Bachrach Menswear Stores Closing After Filing for Second Bankruptcy

The exit from bankruptcy didn’t last long for Bachrach men’s stores, which emerged from bankruptcy protection last August.

The company, based in Los Angeles but best known in the Midwest, announced it was shuttering all 14 of its stores located mostly at malls after filing for Chapter 11 protection on Feb. 16 in U.S. Bankruptcy Court in Los Angeles.

“Margins in the menswear sector have been shrinking due to declining foot traffic at malls, stiff competition from e-commerce retailers and significant shifts in consumer-spending patterns,” said Scott Carpenter, president of GA Retail Solutions. Liquidation sales are being conducted by Great American Group and Tiger Group.

At one time, the chain, founded in 1877 in Decatur, Ill., operated 32 stores, but as menswear tastes have shifted to more casual looks, the retailer’s footprint began to shrink. Currently, its stores are located in Texas, Virginia, New Jersey, Tennessee, Michigan, Wisconsin, Indiana and Illinois. Brian Lipman is Bachrach’s president and chief executive officer.

The company—which sells suits, dress shirts, tops, pants, shoes and accessories—said in court papers that the business was profitable until 2016, when its consumers started gravitating more toward online shopping. Even though Bachrach’s e-commerce sales grew from $1 million in 2015 to $1.2 million in 2016, that was far from enough to make up for a number of less-profitable stores based primarily in shopping malls.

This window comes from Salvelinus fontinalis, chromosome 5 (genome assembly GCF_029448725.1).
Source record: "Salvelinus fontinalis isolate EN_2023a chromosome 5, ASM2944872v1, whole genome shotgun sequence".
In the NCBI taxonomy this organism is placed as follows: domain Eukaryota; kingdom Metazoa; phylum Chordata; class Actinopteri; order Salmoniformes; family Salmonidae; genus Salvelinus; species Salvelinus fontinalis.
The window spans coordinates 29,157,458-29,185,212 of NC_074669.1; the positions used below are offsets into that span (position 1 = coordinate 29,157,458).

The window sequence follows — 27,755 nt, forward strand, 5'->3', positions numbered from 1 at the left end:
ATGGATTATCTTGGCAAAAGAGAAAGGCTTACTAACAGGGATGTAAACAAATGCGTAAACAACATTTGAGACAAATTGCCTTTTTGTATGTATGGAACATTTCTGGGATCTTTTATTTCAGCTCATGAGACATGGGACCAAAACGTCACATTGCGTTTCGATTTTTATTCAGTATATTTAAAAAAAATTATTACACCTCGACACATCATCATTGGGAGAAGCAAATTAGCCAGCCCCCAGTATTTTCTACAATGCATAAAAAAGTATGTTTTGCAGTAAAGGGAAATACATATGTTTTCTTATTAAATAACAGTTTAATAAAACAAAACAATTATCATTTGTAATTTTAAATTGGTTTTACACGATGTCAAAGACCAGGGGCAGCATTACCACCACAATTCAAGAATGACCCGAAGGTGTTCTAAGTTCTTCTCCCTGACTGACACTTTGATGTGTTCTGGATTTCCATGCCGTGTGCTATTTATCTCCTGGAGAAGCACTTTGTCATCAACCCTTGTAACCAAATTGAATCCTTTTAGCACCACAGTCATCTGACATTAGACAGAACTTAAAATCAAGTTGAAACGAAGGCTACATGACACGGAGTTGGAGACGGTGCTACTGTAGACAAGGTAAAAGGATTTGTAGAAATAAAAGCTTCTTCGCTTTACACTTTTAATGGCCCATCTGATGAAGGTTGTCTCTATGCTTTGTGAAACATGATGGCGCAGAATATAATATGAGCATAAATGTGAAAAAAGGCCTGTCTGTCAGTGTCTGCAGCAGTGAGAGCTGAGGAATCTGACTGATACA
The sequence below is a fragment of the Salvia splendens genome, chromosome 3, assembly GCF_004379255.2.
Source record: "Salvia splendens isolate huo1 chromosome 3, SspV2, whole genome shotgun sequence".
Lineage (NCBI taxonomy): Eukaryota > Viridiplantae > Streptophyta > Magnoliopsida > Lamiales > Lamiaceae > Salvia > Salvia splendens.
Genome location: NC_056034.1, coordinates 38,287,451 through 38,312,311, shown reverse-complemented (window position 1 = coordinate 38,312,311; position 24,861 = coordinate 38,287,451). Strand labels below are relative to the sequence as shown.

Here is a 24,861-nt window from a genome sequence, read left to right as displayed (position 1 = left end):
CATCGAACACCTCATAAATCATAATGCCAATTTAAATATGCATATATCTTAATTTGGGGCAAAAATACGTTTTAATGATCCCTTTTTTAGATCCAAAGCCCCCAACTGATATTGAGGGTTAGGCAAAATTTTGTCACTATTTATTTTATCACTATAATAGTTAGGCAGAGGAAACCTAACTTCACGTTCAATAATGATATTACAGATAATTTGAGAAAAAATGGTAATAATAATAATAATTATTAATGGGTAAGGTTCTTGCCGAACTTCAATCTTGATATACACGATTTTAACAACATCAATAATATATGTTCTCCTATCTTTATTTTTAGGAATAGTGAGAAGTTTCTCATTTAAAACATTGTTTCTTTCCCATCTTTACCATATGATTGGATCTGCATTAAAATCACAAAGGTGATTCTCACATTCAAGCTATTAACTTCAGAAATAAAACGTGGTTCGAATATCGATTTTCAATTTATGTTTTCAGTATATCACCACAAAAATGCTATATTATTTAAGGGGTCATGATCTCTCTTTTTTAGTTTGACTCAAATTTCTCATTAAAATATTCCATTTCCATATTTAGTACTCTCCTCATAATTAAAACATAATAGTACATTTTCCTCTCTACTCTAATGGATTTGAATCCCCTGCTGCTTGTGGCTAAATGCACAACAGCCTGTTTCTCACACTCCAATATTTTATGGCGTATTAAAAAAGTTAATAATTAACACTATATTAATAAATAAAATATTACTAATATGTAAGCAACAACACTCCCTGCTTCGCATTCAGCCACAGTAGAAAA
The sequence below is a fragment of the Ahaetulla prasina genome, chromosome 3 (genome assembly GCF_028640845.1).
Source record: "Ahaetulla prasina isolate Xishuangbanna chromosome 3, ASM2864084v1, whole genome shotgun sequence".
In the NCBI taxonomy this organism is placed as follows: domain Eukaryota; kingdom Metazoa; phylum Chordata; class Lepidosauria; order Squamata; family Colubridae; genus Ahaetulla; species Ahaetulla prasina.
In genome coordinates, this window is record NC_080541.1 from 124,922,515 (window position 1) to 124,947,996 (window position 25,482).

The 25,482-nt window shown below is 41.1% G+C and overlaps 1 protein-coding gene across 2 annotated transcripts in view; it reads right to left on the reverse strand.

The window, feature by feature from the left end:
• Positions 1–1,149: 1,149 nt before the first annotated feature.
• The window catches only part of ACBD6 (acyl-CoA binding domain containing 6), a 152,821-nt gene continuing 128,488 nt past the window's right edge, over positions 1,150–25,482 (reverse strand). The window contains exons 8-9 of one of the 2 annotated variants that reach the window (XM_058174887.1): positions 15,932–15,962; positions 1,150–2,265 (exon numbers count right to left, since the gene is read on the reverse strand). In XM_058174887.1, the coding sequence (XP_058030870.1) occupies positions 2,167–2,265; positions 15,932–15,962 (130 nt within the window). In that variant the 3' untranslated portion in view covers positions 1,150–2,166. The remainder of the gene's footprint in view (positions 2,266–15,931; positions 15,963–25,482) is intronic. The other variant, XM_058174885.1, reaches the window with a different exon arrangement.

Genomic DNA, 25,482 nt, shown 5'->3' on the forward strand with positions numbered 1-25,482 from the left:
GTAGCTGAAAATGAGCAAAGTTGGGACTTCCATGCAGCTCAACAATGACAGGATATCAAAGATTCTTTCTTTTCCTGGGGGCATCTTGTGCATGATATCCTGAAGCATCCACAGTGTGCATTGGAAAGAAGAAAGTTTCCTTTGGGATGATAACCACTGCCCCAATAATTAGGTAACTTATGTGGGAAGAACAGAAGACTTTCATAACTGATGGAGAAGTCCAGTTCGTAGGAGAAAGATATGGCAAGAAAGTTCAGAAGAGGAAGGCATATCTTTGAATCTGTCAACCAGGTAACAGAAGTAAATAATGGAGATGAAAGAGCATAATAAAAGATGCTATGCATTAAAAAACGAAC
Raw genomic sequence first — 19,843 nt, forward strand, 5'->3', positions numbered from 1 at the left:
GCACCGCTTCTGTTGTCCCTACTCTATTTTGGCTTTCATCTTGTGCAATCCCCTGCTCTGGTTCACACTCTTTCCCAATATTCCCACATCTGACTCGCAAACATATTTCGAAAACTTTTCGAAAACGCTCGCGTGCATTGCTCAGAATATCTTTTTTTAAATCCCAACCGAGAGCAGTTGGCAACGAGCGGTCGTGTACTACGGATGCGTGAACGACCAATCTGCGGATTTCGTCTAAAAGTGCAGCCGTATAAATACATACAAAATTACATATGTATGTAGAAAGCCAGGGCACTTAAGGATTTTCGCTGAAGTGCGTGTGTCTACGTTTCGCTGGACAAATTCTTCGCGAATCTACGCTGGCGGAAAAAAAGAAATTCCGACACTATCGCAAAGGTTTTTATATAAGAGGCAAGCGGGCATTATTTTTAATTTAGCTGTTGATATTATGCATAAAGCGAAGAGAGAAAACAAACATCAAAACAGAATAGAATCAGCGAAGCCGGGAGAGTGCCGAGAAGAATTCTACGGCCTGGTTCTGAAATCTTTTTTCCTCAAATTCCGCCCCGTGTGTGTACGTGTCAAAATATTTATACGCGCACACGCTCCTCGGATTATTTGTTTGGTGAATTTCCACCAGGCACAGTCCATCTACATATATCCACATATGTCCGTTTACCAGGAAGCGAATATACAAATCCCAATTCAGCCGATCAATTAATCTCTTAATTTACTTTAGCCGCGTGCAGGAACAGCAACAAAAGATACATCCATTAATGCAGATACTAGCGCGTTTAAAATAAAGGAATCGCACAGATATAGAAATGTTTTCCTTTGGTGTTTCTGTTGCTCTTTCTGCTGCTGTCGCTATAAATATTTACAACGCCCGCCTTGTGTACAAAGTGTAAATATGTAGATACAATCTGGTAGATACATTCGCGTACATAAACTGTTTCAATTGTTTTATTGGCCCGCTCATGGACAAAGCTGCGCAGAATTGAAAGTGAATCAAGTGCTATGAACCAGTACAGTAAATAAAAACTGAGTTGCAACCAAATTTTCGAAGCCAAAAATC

From 2010 to 2015, the company was in the black, with gross sales growing from $11 million in 2010 to their peak of $18.8 million in 2014. Along with that revenue boost came 17 new stores in 2012, according to court documents.

This store-expansion plan was part of a package deal with mall owner Simon Properties Group, court papers said, which required that Bachrach lease certain retail space at Simon’s less-desirable Class C malls in order to get into better locations at some of Simon’s topnotch malls. Initially, this expansion plan worked well but eventually started to drag on revenues when the stores at Class C properties started underperforming.

After exiting bankruptcy, Bachrach said mall operators were willing to renegotiate some of its leases to help with the retailer’s bottom line, but apparently that wasn’t enough.

In the first bankruptcy, the company listed $11.3 million in assets and $12.4 million in liabilities. Bachrach’s biggest creditor was Israel Discount Bank of New York, which was owed $10.57 million. In its recent filing, Israel Discount Bank of New York is owed $1.2 million. Various Simon Properties Group malls are owed more than $3 million.